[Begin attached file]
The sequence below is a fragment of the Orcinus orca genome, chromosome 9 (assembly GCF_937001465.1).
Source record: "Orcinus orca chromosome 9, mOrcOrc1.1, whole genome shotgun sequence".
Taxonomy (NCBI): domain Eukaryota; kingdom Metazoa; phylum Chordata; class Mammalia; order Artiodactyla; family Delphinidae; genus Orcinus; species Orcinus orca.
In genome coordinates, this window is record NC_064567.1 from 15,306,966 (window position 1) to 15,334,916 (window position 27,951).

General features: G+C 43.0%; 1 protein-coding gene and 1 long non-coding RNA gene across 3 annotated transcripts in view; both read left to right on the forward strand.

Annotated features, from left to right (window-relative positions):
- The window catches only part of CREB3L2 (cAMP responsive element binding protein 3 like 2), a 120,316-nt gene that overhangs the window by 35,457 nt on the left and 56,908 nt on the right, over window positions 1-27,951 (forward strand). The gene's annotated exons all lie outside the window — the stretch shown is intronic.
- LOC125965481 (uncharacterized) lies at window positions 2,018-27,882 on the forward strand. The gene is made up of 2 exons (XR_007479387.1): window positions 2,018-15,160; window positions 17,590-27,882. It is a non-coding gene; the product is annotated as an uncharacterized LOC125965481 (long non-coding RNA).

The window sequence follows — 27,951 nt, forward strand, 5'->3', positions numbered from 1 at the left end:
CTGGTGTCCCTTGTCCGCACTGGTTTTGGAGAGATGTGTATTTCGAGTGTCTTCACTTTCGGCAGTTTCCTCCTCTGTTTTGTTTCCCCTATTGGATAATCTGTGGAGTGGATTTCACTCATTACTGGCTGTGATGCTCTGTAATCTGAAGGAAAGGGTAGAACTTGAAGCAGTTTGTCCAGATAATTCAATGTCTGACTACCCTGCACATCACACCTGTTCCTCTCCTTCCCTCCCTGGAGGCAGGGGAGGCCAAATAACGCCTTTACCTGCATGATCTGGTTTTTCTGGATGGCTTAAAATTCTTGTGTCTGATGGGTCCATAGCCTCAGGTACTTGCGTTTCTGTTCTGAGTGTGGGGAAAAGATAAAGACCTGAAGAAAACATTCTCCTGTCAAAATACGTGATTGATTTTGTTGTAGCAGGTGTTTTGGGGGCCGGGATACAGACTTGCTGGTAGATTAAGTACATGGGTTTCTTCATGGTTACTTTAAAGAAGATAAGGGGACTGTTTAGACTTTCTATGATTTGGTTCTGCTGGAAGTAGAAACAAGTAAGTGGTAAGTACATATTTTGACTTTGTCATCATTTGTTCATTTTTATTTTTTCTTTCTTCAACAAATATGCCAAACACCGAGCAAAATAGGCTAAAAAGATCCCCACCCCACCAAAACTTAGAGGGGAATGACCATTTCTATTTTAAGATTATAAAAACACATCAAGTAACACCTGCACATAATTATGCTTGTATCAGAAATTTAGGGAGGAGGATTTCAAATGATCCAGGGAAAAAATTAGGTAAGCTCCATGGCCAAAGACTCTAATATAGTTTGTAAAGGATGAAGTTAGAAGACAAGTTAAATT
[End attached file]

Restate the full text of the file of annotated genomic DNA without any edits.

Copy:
The sequence below is a fragment of the Orcinus orca genome, chromosome 9 (assembly GCF_937001465.1).
Source record: "Orcinus orca chromosome 9, mOrcOrc1.1, whole genome shotgun sequence".
Taxonomy (NCBI): domain Eukaryota; kingdom Metazoa; phylum Chordata; class Mammalia; order Artiodactyla; family Delphinidae; genus Orcinus; species Orcinus orca.
In genome coordinates, this window is record NC_064567.1 from 15,306,966 (window position 1) to 15,334,916 (window position 27,951).

General features: G+C 43.0%; 1 protein-coding gene and 1 long non-coding RNA gene across 3 annotated transcripts in view; both read left to right on the forward strand.

Annotated features, from left to right (window-relative positions):
- The window catches only part of CREB3L2 (cAMP responsive element binding protein 3 like 2), a 120,316-nt gene that overhangs the window by 35,457 nt on the left and 56,908 nt on the right, over window positions 1-27,951 (forward strand). The gene's annotated exons all lie outside the window — the stretch shown is intronic.
- LOC125965481 (uncharacterized) lies at window positions 2,018-27,882 on the forward strand. The gene is made up of 2 exons (XR_007479387.1): window positions 2,018-15,160; window positions 17,590-27,882. It is a non-coding gene; the product is annotated as an uncharacterized LOC125965481 (long non-coding RNA).

The window sequence follows — 27,951 nt, forward strand, 5'->3', positions numbered from 1 at the left end:
CTGGTGTCCCTTGTCCGCACTGGTTTTGGAGAGATGTGTATTTCGAGTGTCTTCACTTTCGGCAGTTTCCTCCTCTGTTTTGTTTCCCCTATTGGATAATCTGTGGAGTGGATTTCACTCATTACTGGCTGTGATGCTCTGTAATCTGAAGGAAAGGGTAGAACTTGAAGCAGTTTGTCCAGATAATTCAATGTCTGACTACCCTGCACATCACACCTGTTCCTCTCCTTCCCTCCCTGGAGGCAGGGGAGGCCAAATAACGCCTTTACCTGCATGATCTGGTTTTTCTGGATGGCTTAAAATTCTTGTGTCTGATGGGTCCATAGCCTCAGGTACTTGCGTTTCTGTTCTGAGTGTGGGGAAAAGATAAAGACCTGAAGAAAACATTCTCCTGTCAAAATACGTGATTGATTTTGTTGTAGCAGGTGTTTTGGGGGCCGGGATACAGACTTGCTGGTAGATTAAGTACATGGGTTTCTTCATGGTTACTTTAAAGAAGATAAGGGGACTGTTTAGACTTTCTATGATTTGGTTCTGCTGGAAGTAGAAACAAGTAAGTGGTAAGTACATATTTTGACTTTGTCATCATTTGTTCATTTTTATTTTTTCTTTCTTCAACAAATATGCCAAACACCGAGCAAAATAGGCTAAAAAGATCCCCACCCCACCAAAACTTAGAGGGGAATGACCATTTCTATTTTAAGATTATAAAAACACATCAAGTAACACCTGCACATAATTATGCTTGTATCAGAAATTTAGGGAGGAGGATTTCAAATGATCCAGGGAAAAAATTAGGTAAGCTCCATGGCCAAAGACTCTAATATAGTTTGTAAAGGATGAAGTTAGAAGACAAGTTAAATT